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There are three small groups of eusporangiate ferns: the adderstongues and moonworts, the tropical Marattiaceae and the whisk-fern, Psilotum, and its relatives. The adderstongue group consists of small, rather insignificant, plants that do not resemble normal ferns but have one vegetative and one fertile leaf (occasionally more), possibly the remains of a dichotomously branching stem (Fig. 2). The large eusporangia are borne in lines on the fertile leaf, each dehiscing with a slit at the tip to produce 2000 or more spores. They are regarded as a remnant of an ancient group of ferns and one of their most peculiar features is the large number of chromosomes, presumably derived from high polyploidy. One species of adderstongue, Ophioglossum reticulatum, has approximately 1260 chromosomes, the largest number known for any living organism. The Marattiaceae closely resemble typical ferns in their large pinnate leaves with sporangia on the lower surface. The sporangia are typical eusporangia, large with numerous spores and dehiscing by a slit at the tip.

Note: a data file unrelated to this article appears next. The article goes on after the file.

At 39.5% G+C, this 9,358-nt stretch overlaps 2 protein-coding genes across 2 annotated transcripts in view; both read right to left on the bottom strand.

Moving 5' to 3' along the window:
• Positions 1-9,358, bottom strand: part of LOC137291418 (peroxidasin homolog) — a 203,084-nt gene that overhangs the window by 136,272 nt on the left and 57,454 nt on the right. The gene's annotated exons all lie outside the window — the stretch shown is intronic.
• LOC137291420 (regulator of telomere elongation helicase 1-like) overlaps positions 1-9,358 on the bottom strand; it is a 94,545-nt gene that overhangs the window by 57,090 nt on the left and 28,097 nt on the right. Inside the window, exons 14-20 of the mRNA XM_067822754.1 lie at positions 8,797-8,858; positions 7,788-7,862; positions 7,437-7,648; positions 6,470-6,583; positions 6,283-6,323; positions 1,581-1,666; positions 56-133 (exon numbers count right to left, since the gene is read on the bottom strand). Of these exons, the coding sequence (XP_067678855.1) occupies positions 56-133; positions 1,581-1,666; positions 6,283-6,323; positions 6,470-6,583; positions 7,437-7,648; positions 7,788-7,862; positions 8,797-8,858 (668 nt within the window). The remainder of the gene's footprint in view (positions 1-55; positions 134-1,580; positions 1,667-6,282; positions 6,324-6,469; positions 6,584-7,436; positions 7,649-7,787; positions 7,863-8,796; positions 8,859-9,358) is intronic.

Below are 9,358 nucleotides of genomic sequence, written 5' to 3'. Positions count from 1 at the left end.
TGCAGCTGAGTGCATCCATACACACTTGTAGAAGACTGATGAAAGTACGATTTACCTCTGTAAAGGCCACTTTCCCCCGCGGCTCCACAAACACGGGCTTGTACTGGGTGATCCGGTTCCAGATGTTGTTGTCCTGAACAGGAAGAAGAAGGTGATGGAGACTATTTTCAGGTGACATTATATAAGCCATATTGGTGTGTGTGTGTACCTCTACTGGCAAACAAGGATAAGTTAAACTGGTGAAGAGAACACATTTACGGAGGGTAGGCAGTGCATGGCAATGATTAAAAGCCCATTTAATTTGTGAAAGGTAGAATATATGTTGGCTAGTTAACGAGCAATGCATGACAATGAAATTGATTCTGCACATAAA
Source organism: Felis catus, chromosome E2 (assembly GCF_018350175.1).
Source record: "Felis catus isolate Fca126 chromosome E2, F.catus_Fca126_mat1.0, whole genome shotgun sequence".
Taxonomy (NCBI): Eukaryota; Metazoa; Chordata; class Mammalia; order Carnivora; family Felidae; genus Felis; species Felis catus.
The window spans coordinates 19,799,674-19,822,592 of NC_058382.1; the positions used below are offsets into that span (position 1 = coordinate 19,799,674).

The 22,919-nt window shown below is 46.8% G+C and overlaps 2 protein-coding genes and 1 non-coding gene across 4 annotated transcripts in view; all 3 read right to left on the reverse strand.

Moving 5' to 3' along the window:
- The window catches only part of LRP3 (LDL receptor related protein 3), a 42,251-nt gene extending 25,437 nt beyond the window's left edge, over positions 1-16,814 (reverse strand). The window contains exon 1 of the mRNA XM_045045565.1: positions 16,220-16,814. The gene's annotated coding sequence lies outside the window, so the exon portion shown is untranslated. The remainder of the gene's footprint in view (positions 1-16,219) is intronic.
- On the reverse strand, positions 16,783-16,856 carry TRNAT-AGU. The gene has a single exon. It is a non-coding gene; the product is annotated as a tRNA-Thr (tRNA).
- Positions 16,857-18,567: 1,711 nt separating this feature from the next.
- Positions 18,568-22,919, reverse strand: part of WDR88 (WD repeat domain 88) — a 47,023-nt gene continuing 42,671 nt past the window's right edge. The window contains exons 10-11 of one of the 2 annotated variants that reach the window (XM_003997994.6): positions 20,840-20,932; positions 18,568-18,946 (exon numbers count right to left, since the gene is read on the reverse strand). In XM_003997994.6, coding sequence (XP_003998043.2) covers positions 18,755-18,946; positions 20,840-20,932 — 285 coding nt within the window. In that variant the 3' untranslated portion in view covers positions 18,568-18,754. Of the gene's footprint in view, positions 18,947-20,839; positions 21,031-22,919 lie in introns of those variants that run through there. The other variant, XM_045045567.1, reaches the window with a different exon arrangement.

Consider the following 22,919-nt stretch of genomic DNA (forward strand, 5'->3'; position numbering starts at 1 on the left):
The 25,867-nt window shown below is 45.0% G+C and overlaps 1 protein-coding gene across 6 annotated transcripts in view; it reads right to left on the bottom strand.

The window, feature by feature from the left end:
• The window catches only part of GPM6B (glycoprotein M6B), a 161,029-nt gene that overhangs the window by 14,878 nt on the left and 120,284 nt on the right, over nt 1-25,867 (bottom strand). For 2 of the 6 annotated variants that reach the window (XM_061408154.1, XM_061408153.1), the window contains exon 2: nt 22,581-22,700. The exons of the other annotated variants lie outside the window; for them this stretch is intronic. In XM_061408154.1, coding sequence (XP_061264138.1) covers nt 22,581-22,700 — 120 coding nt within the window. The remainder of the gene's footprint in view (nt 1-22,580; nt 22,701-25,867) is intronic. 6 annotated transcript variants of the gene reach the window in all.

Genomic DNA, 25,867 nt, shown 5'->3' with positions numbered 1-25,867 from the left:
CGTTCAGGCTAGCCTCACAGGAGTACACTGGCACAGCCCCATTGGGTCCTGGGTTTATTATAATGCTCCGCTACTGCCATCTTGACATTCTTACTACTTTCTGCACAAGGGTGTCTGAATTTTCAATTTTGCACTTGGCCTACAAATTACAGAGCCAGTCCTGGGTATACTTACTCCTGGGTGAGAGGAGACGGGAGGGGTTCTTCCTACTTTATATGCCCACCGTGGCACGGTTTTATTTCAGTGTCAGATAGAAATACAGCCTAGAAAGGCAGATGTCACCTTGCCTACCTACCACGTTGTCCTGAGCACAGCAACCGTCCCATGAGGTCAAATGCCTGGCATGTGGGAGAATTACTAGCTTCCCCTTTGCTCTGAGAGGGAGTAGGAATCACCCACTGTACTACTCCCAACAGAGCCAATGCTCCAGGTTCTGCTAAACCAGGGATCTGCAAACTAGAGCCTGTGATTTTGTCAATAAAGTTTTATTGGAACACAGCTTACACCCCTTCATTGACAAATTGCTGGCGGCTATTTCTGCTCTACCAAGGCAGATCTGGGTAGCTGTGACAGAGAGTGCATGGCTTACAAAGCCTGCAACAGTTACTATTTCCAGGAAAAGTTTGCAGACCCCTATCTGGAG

The whisk-fern group consists of two genera, Psilotum (Fig. 3) and Tmesipteris, of such simple vegetative construction that they resemble fossils of some of the first vascular land plants , and were long thought to be related to them, though with no intermediate fossil record. They are regarded as ferns owing to their resemblance to some southern hemisphere ferns. They have branched stems, dichotomous in Psilotum and with flattened side branches in Tmesipteris, a branched rhizome but no leaves or roots. The sporangia are large and, in Psilotum, three are fused together at each point, associated with a small scale.
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